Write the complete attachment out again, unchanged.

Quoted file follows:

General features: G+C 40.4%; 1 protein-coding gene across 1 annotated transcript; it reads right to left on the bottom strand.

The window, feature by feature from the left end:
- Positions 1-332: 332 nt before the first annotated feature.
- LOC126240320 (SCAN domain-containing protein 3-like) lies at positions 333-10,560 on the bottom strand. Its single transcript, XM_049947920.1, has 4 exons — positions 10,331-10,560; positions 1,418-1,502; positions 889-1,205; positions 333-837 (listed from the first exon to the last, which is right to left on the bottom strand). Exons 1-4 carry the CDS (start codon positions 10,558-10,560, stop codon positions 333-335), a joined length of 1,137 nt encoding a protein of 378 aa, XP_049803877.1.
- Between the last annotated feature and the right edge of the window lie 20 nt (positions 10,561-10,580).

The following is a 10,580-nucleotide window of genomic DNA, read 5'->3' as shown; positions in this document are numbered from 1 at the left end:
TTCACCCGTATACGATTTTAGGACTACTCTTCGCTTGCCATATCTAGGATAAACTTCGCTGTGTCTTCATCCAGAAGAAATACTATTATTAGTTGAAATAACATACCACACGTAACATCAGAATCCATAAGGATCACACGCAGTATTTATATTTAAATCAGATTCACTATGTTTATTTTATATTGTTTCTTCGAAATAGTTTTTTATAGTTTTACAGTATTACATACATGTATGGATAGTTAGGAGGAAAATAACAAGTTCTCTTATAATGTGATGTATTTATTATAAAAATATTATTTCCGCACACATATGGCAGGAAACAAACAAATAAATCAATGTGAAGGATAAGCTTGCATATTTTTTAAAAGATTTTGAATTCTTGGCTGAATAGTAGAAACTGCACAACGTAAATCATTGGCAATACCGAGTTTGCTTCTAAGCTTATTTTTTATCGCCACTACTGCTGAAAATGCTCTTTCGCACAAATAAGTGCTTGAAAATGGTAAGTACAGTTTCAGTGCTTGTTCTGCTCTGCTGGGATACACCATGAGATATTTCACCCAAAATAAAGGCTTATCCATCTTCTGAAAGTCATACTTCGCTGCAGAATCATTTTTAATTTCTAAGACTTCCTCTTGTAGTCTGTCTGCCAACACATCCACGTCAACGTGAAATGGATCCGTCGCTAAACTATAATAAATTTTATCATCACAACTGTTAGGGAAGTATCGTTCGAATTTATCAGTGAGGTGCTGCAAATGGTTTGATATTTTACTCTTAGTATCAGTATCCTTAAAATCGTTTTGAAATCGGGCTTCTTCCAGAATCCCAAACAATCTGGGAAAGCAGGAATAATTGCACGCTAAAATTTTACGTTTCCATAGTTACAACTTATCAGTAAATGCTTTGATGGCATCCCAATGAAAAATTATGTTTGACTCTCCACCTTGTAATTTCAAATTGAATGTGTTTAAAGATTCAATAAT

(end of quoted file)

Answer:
General features: G+C 40.4%; 1 protein-coding gene across 1 annotated transcript; it reads right to left on the bottom strand.

The window, feature by feature from the left end:
- Positions 1-332: 332 nt before the first annotated feature.
- LOC126240320 (SCAN domain-containing protein 3-like) lies at positions 333-10,560 on the bottom strand. Its single transcript, XM_049947920.1, has 4 exons — positions 10,331-10,560; positions 1,418-1,502; positions 889-1,205; positions 333-837 (listed from the first exon to the last, which is right to left on the bottom strand). Exons 1-4 carry the CDS (start codon positions 10,558-10,560, stop codon positions 333-335), a joined length of 1,137 nt encoding a protein of 378 aa, XP_049803877.1.
- Between the last annotated feature and the right edge of the window lie 20 nt (positions 10,561-10,580).

The following is a 10,580-nucleotide window of genomic DNA, read 5'->3' as shown; positions in this document are numbered from 1 at the left end:
TTCACCCGTATACGATTTTAGGACTACTCTTCGCTTGCCATATCTAGGATAAACTTCGCTGTGTCTTCATCCAGAAGAAATACTATTATTAGTTGAAATAACATACCACACGTAACATCAGAATCCATAAGGATCACACGCAGTATTTATATTTAAATCAGATTCACTATGTTTATTTTATATTGTTTCTTCGAAATAGTTTTTTATAGTTTTACAGTATTACATACATGTATGGATAGTTAGGAGGAAAATAACAAGTTCTCTTATAATGTGATGTATTTATTATAAAAATATTATTTCCGCACACATATGGCAGGAAACAAACAAATAAATCAATGTGAAGGATAAGCTTGCATATTTTTTAAAAGATTTTGAATTCTTGGCTGAATAGTAGAAACTGCACAACGTAAATCATTGGCAATACCGAGTTTGCTTCTAAGCTTATTTTTTATCGCCACTACTGCTGAAAATGCTCTTTCGCACAAATAAGTGCTTGAAAATGGTAAGTACAGTTTCAGTGCTTGTTCTGCTCTGCTGGGATACACCATGAGATATTTCACCCAAAATAAAGGCTTATCCATCTTCTGAAAGTCATACTTCGCTGCAGAATCATTTTTAATTTCTAAGACTTCCTCTTGTAGTCTGTCTGCCAACACATCCACGTCAACGTGAAATGGATCCGTCGCTAAACTATAATAAATTTTATCATCACAACTGTTAGGGAAGTATCGTTCGAATTTATCAGTGAGGTGCTGCAAATGGTTTGATATTTTACTCTTAGTATCAGTATCCTTAAAATCGTTTTGAAATCGGGCTTCTTCCAGAATCCCAAACAATCTGGGAAAGCAGGAATAATTGCACGCTAAAATTTTACGTTTCCATAGTTACAACTTATCAGTAAATGCTTTGATGGCATCCCAATGAAAAATTATGTTTGACTCTCCACCTTGTAATTTCAAATTGAATGTGTTTAAAGATTCAATAAT